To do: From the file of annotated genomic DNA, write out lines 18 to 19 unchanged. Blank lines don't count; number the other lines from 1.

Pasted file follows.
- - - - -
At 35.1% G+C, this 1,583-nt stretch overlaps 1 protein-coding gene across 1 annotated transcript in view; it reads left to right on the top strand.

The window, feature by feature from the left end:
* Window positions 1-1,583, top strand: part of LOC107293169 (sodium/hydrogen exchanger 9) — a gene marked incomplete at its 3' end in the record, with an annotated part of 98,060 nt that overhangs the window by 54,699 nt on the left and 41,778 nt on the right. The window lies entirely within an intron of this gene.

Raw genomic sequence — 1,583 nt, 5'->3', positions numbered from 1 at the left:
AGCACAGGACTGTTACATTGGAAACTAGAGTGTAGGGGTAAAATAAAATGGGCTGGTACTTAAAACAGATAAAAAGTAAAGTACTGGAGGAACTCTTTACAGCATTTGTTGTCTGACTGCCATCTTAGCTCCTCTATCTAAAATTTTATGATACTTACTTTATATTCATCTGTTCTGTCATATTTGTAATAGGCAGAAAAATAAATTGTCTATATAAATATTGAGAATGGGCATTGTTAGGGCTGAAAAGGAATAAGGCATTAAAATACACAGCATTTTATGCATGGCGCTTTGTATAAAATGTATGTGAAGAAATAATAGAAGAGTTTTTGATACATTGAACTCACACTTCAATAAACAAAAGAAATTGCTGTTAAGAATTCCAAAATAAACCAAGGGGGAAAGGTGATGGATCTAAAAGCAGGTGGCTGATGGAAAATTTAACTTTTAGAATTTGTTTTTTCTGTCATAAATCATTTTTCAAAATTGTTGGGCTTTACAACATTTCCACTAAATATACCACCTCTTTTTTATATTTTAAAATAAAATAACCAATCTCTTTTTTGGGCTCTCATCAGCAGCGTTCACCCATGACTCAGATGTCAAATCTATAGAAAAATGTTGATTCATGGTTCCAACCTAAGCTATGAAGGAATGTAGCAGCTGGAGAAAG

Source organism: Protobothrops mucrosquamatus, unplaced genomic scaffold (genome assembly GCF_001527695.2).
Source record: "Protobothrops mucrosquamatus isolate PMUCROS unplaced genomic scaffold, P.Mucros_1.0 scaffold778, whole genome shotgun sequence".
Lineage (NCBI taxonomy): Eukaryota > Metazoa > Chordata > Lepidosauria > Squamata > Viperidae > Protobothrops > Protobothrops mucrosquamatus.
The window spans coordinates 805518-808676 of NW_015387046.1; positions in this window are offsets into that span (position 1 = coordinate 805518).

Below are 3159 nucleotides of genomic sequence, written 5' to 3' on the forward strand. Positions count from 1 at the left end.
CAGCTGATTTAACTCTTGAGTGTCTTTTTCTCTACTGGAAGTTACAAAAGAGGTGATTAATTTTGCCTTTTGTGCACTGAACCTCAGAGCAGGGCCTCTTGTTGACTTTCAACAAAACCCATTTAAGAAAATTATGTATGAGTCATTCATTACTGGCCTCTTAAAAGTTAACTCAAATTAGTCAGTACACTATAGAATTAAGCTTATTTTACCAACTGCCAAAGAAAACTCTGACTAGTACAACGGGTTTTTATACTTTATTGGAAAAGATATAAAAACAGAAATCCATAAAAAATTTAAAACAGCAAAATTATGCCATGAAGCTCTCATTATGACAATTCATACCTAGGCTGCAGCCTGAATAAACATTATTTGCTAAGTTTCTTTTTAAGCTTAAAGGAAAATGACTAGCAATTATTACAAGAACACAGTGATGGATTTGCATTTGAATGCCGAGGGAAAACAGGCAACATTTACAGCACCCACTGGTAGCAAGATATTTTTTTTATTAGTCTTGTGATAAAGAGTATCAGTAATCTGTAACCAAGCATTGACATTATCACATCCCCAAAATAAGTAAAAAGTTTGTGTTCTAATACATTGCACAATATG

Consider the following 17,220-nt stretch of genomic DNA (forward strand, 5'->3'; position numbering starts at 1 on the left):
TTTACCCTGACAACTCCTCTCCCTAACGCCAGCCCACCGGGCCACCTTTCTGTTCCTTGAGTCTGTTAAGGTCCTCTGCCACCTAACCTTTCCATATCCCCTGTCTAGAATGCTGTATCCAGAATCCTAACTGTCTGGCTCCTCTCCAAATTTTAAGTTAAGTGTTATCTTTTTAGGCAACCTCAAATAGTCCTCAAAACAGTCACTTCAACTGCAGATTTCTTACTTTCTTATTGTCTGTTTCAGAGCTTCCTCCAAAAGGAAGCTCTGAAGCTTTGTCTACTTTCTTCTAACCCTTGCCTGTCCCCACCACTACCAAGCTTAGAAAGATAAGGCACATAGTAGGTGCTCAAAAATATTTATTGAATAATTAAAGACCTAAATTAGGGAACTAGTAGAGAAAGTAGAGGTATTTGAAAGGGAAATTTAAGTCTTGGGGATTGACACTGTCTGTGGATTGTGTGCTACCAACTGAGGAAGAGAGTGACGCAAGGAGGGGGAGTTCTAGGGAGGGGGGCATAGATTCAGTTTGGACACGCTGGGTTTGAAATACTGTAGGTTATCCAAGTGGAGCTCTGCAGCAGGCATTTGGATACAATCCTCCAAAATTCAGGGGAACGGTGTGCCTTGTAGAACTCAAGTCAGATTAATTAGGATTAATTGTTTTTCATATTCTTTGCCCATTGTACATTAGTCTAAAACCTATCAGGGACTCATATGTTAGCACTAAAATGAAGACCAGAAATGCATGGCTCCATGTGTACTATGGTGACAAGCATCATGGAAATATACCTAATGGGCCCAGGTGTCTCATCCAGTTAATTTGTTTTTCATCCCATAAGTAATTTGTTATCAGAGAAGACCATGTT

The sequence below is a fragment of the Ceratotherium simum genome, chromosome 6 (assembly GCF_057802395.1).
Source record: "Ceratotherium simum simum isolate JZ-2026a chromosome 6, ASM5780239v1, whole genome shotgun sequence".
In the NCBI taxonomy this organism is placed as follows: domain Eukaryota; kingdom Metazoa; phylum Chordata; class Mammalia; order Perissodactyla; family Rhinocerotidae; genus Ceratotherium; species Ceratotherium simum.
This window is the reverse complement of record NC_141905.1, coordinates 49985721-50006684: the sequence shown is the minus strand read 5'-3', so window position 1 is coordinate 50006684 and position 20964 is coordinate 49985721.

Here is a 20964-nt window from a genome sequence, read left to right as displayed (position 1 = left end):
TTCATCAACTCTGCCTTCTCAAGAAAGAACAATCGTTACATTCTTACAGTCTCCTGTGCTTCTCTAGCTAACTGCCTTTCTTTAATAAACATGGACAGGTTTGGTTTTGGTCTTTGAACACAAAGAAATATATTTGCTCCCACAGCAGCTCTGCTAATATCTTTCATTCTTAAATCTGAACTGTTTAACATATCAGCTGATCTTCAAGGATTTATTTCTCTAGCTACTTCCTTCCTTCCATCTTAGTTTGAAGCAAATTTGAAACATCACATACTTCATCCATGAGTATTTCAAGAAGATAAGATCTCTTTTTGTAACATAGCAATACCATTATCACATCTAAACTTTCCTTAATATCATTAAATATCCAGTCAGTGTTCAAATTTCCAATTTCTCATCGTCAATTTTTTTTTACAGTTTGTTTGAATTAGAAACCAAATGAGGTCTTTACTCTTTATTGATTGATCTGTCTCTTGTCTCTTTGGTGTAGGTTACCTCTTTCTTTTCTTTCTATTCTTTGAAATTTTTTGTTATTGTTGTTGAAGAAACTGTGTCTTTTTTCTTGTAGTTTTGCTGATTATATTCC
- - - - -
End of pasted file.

Here is a 20964-nt window from a genome sequence, read left to right as displayed (position 1 = left end):
TTCATCAACTCTGCCTTCTCAAGAAAGAACAATCGTTACATTCTTACAGTCTCCTGTGCTTCTCTAGCTAACTGCCTTTCTTTAATAAACATGGACAGGTTTGGTTTTGGTCTTTGAACACAAAGAAATATATTTGCTCCCACAGCAGCTCTGCTAATATCTTTCATTCTTAAATCTGAACTGTTTAACATATCAGCTGATCTTCAAGGATTTATTTCTCTAGCTACTTCCTTCCTTCCATCTTAGTTTGAAGCAAATTTGAAACATCACATACTTCATCCATGAGTATTTCAAGAAGATAAGATCTCTTTTTGTAACATAGCAATACCATTATCACATCTAAACTTTCCTTAATATCATTAAATATCCAGTCAGTGTTCAAATTTCCAATTTCTCATCGTCAATTTTTTTTTACAGTTTGTTTGAATTAGAAACCAAATGAGGTCTTTACTCTTTATTGATTGATCTGTCTCTTGTCTCTTTGGTGTAGGTTACCTCTTTCTTTTCTTTCTATTCTTTGAAATTTTTTGTTATTGTTGTTGAAGAAACTGTGTCTTTTTTCTTGTAGTTTTGCTGATTATATTCC